June 12, 2005
June 12, 2005
June 15, 2005
10.881.1 - 10.881.9
Learning Styles of Engineering Students, Online Learning Objects and Achievement
Malgorzata S. Zywno and M. F. (Frankie) Stewart
This paper presents the results of a research project investigating the effectiveness of an online learning object and identifying behavior patterns of engineering students with different learning styles that may affect their learning. Traditional instruction methods support only a narrow range of student learning styles. Instructional technology has a potential to expand the range of teaching strategies. The authors have been using multimedia in their teaching to enhance active learning and visualization, to provide students with improved formative feedback and review of the learned concepts despite challenges of increased class sizes. The study expanded on the previous research by allowing for direct observations of students’ interactions with the learning object. The results were consistent with the framework developed by Felder and confirmed previous claims that multimedia add support for learners whose needs are not addressed by traditional instruction, while being also effective in addressing preferences of other types of learners.
Learning Object Developed for the Study One of the emerging trends in instructional technology is to focus on modular learning objects that can be shared among many users through online repositories. Canadian Co-operative Learning Object Exchange (CLOE)1 is an example of such an initiative. The online interactive Control Systems Tutorial Module developed by the investigators over the past year in collaboration with the in-house Digital Media Projects Office2 was partly sponsored by CLOE. The Module, intended as an additional learning resource tool for undergraduate engineering students, provides an interactive introduction to Control Systems with a mix of text and graphics, interactive animations and streaming video of real-world control systems (e.g. water tank level control, helicopter and inverted pendulum position control), followed by a self-scoring quiz to test the student comprehension of the reviewed concepts3.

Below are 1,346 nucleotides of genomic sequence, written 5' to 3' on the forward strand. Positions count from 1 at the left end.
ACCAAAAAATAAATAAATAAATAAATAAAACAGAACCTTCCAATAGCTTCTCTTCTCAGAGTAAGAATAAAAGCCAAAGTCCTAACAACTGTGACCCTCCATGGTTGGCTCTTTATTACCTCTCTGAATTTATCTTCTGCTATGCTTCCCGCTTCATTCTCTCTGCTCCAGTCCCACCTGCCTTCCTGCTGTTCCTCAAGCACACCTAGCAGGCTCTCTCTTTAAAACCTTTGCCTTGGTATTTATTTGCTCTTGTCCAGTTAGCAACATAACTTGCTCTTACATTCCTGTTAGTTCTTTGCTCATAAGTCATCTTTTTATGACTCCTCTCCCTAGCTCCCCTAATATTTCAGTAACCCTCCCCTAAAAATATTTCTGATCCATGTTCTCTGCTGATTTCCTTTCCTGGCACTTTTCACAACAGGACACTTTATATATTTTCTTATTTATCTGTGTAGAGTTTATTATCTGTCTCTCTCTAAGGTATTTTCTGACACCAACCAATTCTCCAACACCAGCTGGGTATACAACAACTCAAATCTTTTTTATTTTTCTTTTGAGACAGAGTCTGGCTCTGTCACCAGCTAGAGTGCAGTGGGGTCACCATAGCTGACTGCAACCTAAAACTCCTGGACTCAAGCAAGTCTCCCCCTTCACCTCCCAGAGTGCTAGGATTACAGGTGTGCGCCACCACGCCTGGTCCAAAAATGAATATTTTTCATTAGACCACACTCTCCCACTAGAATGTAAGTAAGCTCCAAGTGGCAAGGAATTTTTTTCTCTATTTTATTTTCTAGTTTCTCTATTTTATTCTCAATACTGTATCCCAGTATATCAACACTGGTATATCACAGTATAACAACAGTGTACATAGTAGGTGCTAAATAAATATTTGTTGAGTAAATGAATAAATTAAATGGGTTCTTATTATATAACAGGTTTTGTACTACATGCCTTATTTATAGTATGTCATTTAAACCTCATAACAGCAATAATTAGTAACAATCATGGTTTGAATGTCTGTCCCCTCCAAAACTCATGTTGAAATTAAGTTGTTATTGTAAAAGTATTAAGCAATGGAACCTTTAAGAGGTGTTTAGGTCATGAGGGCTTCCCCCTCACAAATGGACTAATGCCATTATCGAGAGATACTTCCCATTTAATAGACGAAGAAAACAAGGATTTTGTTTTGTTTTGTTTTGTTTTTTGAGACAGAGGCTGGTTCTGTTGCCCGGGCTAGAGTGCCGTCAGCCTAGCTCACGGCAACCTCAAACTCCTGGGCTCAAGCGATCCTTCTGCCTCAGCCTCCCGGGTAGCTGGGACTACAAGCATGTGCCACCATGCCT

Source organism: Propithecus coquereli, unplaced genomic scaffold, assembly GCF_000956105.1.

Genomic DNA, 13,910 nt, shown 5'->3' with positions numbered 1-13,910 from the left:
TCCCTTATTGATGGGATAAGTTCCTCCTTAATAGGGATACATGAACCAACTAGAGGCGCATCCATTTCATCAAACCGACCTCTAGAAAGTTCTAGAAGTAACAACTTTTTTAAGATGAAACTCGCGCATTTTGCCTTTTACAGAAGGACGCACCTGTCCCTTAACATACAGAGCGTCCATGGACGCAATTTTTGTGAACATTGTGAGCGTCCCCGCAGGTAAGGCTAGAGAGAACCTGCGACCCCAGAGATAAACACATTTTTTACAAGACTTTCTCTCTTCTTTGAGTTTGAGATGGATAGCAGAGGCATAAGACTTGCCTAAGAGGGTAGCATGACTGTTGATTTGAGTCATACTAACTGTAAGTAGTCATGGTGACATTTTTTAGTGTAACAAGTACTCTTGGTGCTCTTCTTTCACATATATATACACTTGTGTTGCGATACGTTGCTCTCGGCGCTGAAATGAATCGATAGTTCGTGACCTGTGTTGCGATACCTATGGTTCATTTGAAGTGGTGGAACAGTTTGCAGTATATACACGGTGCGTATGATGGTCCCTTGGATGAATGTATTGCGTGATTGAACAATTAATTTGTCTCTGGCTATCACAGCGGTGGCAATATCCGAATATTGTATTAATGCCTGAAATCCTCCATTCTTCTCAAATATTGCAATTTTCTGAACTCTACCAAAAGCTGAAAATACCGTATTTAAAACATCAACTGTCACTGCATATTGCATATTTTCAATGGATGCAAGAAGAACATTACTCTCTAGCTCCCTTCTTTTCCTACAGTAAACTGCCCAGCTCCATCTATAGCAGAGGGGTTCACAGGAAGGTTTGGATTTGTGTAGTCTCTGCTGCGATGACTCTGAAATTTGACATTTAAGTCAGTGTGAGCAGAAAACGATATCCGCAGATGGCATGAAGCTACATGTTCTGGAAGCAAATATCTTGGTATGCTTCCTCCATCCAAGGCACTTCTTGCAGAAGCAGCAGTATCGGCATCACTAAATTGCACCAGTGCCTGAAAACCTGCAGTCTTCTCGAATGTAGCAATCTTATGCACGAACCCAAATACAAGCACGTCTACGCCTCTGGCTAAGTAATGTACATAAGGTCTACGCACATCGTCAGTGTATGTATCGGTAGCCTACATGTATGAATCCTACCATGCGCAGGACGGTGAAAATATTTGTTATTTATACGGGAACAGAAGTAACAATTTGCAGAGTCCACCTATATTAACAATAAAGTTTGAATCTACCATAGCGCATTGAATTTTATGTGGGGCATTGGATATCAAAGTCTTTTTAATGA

Proceedings of the 2005 American Society for Engineering Education Annual Conference & Exposition Copyright 2005, American Society for Engineering Education
Stewart, M. F., & Zywno, M. (2005, June), Learning Styles Of Engineering Students, Online Learning Objects And Achievement Paper presented at 2005 Annual Conference, Portland, Oregon. https://peer.asee.org/15253
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